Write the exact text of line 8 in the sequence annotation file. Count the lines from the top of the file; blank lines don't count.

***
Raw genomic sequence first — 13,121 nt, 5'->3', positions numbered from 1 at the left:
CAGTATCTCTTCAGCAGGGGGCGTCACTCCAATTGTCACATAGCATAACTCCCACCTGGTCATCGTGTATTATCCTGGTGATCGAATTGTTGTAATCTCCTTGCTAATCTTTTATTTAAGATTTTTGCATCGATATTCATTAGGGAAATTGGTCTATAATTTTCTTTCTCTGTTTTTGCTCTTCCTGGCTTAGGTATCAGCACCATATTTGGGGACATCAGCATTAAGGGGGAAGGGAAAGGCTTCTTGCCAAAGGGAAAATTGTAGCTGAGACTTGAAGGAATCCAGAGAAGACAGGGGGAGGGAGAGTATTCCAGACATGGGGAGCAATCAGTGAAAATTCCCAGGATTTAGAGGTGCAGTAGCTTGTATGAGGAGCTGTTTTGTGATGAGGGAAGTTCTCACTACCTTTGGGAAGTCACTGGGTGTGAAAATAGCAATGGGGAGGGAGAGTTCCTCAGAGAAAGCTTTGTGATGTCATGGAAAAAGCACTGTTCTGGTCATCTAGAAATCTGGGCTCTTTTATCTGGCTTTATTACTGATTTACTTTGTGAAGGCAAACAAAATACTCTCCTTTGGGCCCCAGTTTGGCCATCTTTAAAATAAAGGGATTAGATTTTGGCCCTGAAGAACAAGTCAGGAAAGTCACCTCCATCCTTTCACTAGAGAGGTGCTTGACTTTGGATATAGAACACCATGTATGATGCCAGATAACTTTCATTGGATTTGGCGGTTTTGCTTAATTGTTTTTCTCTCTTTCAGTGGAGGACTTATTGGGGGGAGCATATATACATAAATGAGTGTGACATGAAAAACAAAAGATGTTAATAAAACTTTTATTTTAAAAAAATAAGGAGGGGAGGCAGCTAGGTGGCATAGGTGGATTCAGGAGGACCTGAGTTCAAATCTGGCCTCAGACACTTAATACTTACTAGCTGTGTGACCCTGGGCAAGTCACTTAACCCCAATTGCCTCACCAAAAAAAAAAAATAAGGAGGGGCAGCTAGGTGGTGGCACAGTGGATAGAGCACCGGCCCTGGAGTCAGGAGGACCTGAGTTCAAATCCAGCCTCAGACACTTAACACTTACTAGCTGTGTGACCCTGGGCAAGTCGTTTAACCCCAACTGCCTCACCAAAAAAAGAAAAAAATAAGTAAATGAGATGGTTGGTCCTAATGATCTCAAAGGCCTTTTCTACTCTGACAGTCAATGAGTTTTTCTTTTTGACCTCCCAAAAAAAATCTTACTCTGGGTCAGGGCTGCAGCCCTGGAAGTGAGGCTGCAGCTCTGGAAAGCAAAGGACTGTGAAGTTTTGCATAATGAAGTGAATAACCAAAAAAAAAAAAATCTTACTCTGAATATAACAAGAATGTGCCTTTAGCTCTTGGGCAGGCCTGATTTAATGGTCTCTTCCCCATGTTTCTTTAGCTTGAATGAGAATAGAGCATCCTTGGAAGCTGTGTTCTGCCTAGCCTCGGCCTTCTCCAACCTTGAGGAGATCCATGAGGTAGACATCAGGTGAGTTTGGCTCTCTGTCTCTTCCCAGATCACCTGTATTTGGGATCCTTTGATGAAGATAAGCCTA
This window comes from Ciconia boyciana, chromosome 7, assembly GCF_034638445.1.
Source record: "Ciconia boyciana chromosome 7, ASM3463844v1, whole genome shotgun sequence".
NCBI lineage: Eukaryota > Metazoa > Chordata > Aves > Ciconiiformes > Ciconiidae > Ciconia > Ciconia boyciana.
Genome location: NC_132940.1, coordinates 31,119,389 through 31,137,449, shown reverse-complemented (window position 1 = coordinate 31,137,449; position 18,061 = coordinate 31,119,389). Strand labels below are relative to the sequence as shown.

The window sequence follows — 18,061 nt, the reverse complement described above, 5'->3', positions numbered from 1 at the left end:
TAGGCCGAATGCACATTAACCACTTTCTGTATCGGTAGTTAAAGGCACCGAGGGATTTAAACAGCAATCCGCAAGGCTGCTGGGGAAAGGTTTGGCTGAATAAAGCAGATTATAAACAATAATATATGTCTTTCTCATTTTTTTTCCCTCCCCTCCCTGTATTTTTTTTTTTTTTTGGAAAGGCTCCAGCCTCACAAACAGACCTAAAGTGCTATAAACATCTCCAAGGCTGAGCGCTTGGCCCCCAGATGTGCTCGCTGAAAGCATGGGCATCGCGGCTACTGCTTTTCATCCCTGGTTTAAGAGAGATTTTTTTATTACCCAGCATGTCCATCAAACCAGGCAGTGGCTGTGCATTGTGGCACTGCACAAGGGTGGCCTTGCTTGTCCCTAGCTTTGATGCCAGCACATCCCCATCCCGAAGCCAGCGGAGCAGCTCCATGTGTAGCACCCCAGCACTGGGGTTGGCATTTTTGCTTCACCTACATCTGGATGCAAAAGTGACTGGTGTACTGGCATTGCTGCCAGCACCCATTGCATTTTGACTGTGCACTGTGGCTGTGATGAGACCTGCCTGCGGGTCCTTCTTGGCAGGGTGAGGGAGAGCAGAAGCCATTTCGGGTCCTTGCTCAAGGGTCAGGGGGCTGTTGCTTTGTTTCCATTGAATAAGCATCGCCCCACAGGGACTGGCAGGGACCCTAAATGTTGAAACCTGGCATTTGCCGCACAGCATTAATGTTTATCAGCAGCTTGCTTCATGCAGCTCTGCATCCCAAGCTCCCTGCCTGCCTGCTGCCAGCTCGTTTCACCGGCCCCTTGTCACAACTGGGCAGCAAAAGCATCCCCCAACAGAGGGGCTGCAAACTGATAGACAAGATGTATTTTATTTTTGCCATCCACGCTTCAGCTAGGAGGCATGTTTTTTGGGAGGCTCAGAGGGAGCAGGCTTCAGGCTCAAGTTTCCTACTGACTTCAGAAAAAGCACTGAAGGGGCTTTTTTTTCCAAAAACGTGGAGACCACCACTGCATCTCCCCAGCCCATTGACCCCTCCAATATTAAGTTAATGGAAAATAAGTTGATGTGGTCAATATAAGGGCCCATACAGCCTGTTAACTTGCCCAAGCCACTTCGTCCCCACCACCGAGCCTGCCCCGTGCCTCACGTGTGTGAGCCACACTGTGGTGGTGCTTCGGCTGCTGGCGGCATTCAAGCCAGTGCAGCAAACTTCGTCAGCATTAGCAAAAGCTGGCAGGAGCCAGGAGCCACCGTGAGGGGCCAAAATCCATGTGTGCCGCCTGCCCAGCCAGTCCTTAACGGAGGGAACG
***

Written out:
TAGGCCGAATGCACATTAACCACTTTCTGTATCGGTAGTTAAAGGCACCGAGGGATTTAAACAGCAATCCGCAAGGCTGCTGGGGAAAGGTTTGGCTGAATAAAGCAGATTATAAACAATAATATATGTCTTTCTCATTTTTTTTCCCTCCCCTCCCTGTATTTTTTTTTTTTTTTGGAAAGGCTCCAGCCTCACAAACAGACCTAAAGTGCTATAAACATCTCCAAGGCTGAGCGCTTGGCCCCCAGATGTGCTCGCTGAAAGCATGGGCATCGCGGCTACTGCTTTTCATCCCTGGTTTAAGAGAGATTTTTTTATTACCCAGCATGTCCATCAAACCAGGCAGTGGCTGTGCATTGTGGCACTGCACAAGGGTGGCCTTGCTTGTCCCTAGCTTTGATGCCAGCACATCCCCATCCCGAAGCCAGCGGAGCAGCTCCATGTGTAGCACCCCAGCACTGGGGTTGGCATTTTTGCTTCACCTACATCTGGATGCAAAAGTGACTGGTGTACTGGCATTGCTGCCAGCACCCATTGCATTTTGACTGTGCACTGTGGCTGTGATGAGACCTGCCTGCGGGTCCTTCTTGGCAGGGTGAGGGAGAGCAGAAGCCATTTCGGGTCCTTGCTCAAGGGTCAGGGGGCTGTTGCTTTGTTTCCATTGAATAAGCATCGCCCCACAGGGACTGGCAGGGACCCTAAATGTTGAAACCTGGCATTTGCCGCACAGCATTAATGTTTATCAGCAGCTTGCTTCATGCAGCTCTGCATCCCAAGCTCCCTGCCTGCCTGCTGCCAGCTCGTTTCACCGGCCCCTTGTCACAACTGGGCAGCAAAAGCATCCCCCAACAGAGGGGCTGCAAACTGATAGACAAGATGTATTTTATTTTTGCCATCCACGCTTCAGCTAGGAGGCATGTTTTTTGGGAGGCTCAGAGGGAGCAGGCTTCAGGCTCAAGTTTCCTACTGACTTCAGAAAAAGCACTGAAGGGGCTTTTTTTTCCAAAAACGTGGAGACCACCACTGCATCTCCCCAGCCCATTGACCCCTCCAATATTAAGTTAATGGAAAATAAGTTGATGTGGTCAATATAAGGGCCCATACAGCCTGTTAACTTGCCCAAGCCACTTCGTCCCCACCACCGAGCCTGCCCCGTGCCTCACGTGTGTGAGCCACACTGTGGTGGTGCTTCGGCTGCTGGCGGCATTCAAGCCAGTGCAGCAAACTTCGTCAGCATTAGCAAAAGCTGGCAGGAGCCAGGAGCCACCGTGAGGGGCCAAAATCCATGTGTGCCGCCTGCCCAGCCAGTCCTTAACGGAGGGAACG